1

Q&A on CPT Code 97750

By Rick Gawenda, PT

Many providers of therapy services struggle with when to use CPT code 97750, when not to use this code, who can use
this code, what interventions are included under this code and what time is included toward the billing of this
code. I often receive questions regarding CPT code 97750 such as:

  1. When can I bill CPT code 97750?
  2. Can we use CPT code 97750 in place of a reevaluation if an insurance carrier does not pay for a reevaluation?
  3. Can we use CPT code 97750 for the time it takes us to take range of motion measurements on a patient?
  4. Can we use CPT code 97750 for the time it takes us to perform manual muscle testing on a patient?
  5. Can we bill this CPT code for the time a patient completes a questionnaire, and we review it with the
    patient?
  6. How often can we bill CPT code 97750?
  7. How many units of CPT code 97750 will insurance carriers pay when billed on the same date of service?
  8. Can we bill CPT code 97750 for writing a Progress Report?
  9. What must be documented to support the use and billing of CPT code 97750?
  10. What time counts towards “each 15 minutes” when determining how many units to bill?
  11. Does the time it takes to document the tests results and develop the plan of care count towards the billable
    time?
  12. Would computerized muscle testing be an example when to bill CPT code 97750?
  13. Does the Medicare program pay for CPT code 97750 on the same day that the same discipline bills an
    evaluation or
    reevaluation CPT code?
  14. Can a physical therapist assistant or occupational therapy assistant perform a physical performance test or
    measurement with a patient and bill CPT code 97750?

The description of CPT code 97750 per CPT 2021 Professional Edition is “Physical performance test or measurement
(e.g.,
musculoskeletal, functional capacity), with written report, each 15 minutes.”1

Let’s now answer the questions from above.

QUESTION

When can I bill CPT code 97750?

ANSWER

You can bill this CPT code when you provide a physical performance test and measurement that is separate and
distinct
from an evaluation or reevaluation. This testing may be manual and/or performed using equipment. Examples
include, but
are not limited to Berg Balance Test, Tinetti, Timed Get Up and Go Test, Purdue Pegboard Test,
isokinetic/isometric
strength testing, Four Square Step Test, and Dynamic Gait Index.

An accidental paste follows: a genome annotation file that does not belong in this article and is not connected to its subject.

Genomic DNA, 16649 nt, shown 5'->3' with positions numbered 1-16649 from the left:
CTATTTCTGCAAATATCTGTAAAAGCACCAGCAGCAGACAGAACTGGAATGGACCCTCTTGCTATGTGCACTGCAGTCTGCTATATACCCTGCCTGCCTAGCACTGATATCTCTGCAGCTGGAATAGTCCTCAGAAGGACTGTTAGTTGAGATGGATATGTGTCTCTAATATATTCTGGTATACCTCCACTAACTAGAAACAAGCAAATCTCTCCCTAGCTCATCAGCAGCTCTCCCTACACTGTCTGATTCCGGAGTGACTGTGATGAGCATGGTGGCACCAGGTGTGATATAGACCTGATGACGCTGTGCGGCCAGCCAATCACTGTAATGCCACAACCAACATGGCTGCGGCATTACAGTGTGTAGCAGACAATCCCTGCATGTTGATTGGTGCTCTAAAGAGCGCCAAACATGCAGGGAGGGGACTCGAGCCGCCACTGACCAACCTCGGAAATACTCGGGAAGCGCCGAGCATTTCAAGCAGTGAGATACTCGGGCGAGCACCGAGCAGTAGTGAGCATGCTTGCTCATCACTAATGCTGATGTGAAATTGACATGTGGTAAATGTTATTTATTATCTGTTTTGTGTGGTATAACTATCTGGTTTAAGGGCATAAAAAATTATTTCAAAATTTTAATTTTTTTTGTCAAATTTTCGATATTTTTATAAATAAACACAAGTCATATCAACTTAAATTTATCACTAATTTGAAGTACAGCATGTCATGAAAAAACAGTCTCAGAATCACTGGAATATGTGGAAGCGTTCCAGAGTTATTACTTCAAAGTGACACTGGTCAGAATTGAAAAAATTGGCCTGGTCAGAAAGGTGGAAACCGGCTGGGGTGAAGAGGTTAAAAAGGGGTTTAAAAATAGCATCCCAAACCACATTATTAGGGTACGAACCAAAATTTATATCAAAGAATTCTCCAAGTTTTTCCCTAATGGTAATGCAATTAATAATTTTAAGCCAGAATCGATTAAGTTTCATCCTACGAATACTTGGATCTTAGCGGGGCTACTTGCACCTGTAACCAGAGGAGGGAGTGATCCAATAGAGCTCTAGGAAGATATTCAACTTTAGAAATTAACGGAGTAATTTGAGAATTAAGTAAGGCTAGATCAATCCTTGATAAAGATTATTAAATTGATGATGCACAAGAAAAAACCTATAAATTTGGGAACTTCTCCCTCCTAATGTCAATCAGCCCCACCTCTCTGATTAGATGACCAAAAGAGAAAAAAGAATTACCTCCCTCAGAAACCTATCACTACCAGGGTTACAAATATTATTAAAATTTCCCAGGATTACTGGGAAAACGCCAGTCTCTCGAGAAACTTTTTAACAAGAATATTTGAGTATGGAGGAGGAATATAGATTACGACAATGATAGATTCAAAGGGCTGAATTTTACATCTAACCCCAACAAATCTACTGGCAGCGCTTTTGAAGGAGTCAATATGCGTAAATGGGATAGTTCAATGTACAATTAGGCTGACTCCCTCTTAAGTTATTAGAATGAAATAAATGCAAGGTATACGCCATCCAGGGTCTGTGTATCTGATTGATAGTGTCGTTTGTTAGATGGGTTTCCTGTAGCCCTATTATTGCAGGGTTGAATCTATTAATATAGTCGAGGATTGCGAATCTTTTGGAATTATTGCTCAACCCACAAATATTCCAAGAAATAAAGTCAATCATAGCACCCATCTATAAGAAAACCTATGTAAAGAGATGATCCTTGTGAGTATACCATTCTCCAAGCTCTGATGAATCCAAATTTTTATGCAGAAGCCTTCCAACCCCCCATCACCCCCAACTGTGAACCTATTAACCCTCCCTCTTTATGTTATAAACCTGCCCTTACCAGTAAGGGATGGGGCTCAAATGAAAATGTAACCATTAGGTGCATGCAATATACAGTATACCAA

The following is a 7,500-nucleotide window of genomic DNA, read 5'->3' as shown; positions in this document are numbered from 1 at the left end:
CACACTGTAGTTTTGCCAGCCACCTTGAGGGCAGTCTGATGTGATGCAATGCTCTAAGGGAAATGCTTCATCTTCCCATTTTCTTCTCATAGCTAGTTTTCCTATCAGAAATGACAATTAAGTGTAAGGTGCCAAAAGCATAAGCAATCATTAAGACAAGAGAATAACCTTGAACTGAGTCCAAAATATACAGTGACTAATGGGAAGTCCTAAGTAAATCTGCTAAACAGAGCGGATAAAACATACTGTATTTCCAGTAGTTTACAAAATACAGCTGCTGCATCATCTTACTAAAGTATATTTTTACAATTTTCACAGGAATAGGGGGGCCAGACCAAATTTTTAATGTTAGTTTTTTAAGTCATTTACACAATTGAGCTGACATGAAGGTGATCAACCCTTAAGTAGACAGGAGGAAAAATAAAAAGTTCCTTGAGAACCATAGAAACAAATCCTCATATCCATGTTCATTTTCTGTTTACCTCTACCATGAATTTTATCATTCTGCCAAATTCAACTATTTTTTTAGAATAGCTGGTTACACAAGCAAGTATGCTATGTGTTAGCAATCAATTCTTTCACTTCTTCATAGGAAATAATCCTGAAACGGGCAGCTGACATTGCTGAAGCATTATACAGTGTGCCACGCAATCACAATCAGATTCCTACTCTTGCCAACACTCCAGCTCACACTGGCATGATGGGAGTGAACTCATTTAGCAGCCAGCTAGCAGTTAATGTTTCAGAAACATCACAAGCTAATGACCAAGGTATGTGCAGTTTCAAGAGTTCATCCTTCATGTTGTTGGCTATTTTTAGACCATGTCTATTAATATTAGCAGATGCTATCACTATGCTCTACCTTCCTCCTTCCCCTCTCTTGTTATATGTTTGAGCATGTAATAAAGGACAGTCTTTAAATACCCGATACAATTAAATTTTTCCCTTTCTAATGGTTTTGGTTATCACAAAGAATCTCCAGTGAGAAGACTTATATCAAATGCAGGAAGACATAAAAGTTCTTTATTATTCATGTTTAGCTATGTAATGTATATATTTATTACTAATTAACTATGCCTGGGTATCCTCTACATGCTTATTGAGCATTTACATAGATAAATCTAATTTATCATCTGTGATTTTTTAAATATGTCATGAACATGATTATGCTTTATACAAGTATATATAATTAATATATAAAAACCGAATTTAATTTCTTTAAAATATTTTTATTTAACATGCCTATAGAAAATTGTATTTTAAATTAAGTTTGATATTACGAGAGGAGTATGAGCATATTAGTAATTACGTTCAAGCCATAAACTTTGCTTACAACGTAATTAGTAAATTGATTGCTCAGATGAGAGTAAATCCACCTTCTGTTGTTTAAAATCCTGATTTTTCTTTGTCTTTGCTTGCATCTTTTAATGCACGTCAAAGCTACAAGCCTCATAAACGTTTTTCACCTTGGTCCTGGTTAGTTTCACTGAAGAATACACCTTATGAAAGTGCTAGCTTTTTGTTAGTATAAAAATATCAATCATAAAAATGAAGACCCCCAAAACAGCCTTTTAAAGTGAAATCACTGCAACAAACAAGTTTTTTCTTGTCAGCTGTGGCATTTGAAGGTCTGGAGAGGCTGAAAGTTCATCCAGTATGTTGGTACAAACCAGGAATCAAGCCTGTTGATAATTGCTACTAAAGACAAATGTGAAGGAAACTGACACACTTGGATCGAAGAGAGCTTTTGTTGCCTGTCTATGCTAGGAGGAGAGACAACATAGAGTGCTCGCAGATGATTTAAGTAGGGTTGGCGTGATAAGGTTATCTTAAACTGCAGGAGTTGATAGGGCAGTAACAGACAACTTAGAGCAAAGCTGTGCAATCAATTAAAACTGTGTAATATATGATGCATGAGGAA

QUESTION

Can we use CPT code 97750 in place of a reevaluation if an insurance carrier does not pay for a
reevaluation?

ANSWER

No, unless an insurance carrier states you can bill this CPT code in place of the reevaluation CPT
code. CPT code 97750
is not the same as a reevaluation (CPT code 97164 (PT reevaluation) or 97168 (OT reevaluation)). Per
the Centers for
Medicare and Medicaid Services, a reevaluation is warranted when the professional assessment of a
clinician indicates a
significant improvement, or decline, or change in the patient’s condition or functional status that
was not anticipated
in the plan of care while CPT code 97750 is focused on patient performance of a specific activity or
group of
activities.2

QUESTION

Can we use CPT code 97750 for the time it takes us to take range of motion measurements on a
patient?

ANSWER

No! If the intent of the therapist or other qualified healthcare provider is to perform a
range of motion test of an
entire extremity or hand, with or without comparison to the opposite side, as a separate
procedure, it would be
appropriate for the provider to choose the appropriate CPT code of either 95851 or 95852. As
a side note, to bill 95851,
the therapist must take range of motion measurements of all the planes of motion in that
extremity or trunk, excluding
the hand. Since most of the time, we are only treating one joint such as the shoulder,
elbow, hip, knee, or ankle, there
would be no need to take range of motion measurements of all the planes of motion in an
extremity to justify the billing
of 95851. If the therapist’s services are more comprehensive and include performance
testing, then the minutes taking
range of motion measurements would be included within CPT code 97750.3

QUESTION

Can we use CPT code 97750 for the time it takes us to perform manual muscle testing on a
patient?

ANSWER

If only performing manual muscle testing (MMT) on a muscle or group of muscles and
it’s not part of a more comprehensive
physical performance test or measurement, then the time (minutes) performing the MMT
would be added into the other
time-based interventions provided that date of service and would not be billed under
CPT code 97750. If the MMT is more
comprehensive and includes physical performance testing, then the minutes performing
the MMT would be included within
CPT code 97750.3

QUESTION

Can we bill this CPT code for the time a patient completes a questionnaire, and
we review it with the patient?

ANSWER

No! A questionnaire would not be considered a physical performance test or
measurement and would not qualify to be
billed under CPT code 97750.

QUESTION

How often can we bill CPT code 97750?

ANSWER

That would be dependent upon the insurance the patient has as some
insurance carriers may limit how often they will pay
for the CPT code during the same episode of care and/or during the
same benefit calendar year. Nationally, the Medicare
program does not limit how often this CPT code can be billed;
however, your Medicare Administrative Contractor may limit
how often this CPT code can be billed and/or how many units they
will pay when the CPT code is billed on the same date
of service.

QUESTION

How many units of 97750 will insurance carriers pay when billed
on the same date of service?

ANSWER

Of course, the answer depends on each insurance carrier. Per
the Centers for Medicare and Medicaid Services (CMS)
Medically Unlikely Edits (MUEs) effective April 1, 2021, CMS
states they will allow 8 units of 97750 on the same date of
service for private practice settings and 8 units of 97750
on the same date of service facility settings. If a provider
bills more than 8 units of CPT code 97750 to their Medicare
Administrative Contractor (MAC) and those units in excess of
8 are automatically denied upon claim submission, MACs may
pay units of service (UOS) in excess of the MUE value if
there is adequate documentation of medical necessity of
correctly reported units. If MACs have pre-payment evidence